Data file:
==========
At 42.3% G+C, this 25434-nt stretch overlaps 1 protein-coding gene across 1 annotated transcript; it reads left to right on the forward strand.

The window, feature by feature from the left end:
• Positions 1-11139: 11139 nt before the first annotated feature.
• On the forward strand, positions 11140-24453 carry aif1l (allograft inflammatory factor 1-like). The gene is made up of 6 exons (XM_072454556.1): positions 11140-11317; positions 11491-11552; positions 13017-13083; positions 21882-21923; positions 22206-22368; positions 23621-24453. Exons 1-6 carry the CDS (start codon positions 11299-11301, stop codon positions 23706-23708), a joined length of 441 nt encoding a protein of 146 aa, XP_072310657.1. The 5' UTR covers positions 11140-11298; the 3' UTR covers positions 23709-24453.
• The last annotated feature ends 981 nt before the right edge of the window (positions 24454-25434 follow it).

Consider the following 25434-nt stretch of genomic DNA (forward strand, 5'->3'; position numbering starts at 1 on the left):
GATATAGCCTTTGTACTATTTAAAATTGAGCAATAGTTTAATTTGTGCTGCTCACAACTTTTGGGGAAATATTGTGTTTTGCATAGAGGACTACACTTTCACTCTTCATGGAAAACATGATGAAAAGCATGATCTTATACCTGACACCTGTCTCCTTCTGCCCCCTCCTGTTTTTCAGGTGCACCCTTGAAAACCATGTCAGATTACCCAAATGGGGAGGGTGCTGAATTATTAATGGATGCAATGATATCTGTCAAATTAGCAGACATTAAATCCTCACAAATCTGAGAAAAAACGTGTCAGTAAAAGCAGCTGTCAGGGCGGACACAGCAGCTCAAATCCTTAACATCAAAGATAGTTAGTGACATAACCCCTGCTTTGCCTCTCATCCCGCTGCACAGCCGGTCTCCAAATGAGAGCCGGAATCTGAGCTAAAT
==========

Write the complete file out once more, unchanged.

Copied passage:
At 42.3% G+C, this 25434-nt stretch overlaps 1 protein-coding gene across 1 annotated transcript; it reads left to right on the forward strand.

The window, feature by feature from the left end:
• Positions 1-11139: 11139 nt before the first annotated feature.
• On the forward strand, positions 11140-24453 carry aif1l (allograft inflammatory factor 1-like). The gene is made up of 6 exons (XM_072454556.1): positions 11140-11317; positions 11491-11552; positions 13017-13083; positions 21882-21923; positions 22206-22368; positions 23621-24453. Exons 1-6 carry the CDS (start codon positions 11299-11301, stop codon positions 23706-23708), a joined length of 441 nt encoding a protein of 146 aa, XP_072310657.1. The 5' UTR covers positions 11140-11298; the 3' UTR covers positions 23709-24453.
• The last annotated feature ends 981 nt before the right edge of the window (positions 24454-25434 follow it).

Consider the following 25434-nt stretch of genomic DNA (forward strand, 5'->3'; position numbering starts at 1 on the left):
GATATAGCCTTTGTACTATTTAAAATTGAGCAATAGTTTAATTTGTGCTGCTCACAACTTTTGGGGAAATATTGTGTTTTGCATAGAGGACTACACTTTCACTCTTCATGGAAAACATGATGAAAAGCATGATCTTATACCTGACACCTGTCTCCTTCTGCCCCCTCCTGTTTTTCAGGTGCACCCTTGAAAACCATGTCAGATTACCCAAATGGGGAGGGTGCTGAATTATTAATGGATGCAATGATATCTGTCAAATTAGCAGACATTAAATCCTCACAAATCTGAGAAAAAACGTGTCAGTAAAAGCAGCTGTCAGGGCGGACACAGCAGCTCAAATCCTTAACATCAAAGATAGTTAGTGACATAACCCCTGCTTTGCCTCTCATCCCGCTGCACAGCCGGTCTCCAAATGAGAGCCGGAATCTGAGCTAAAT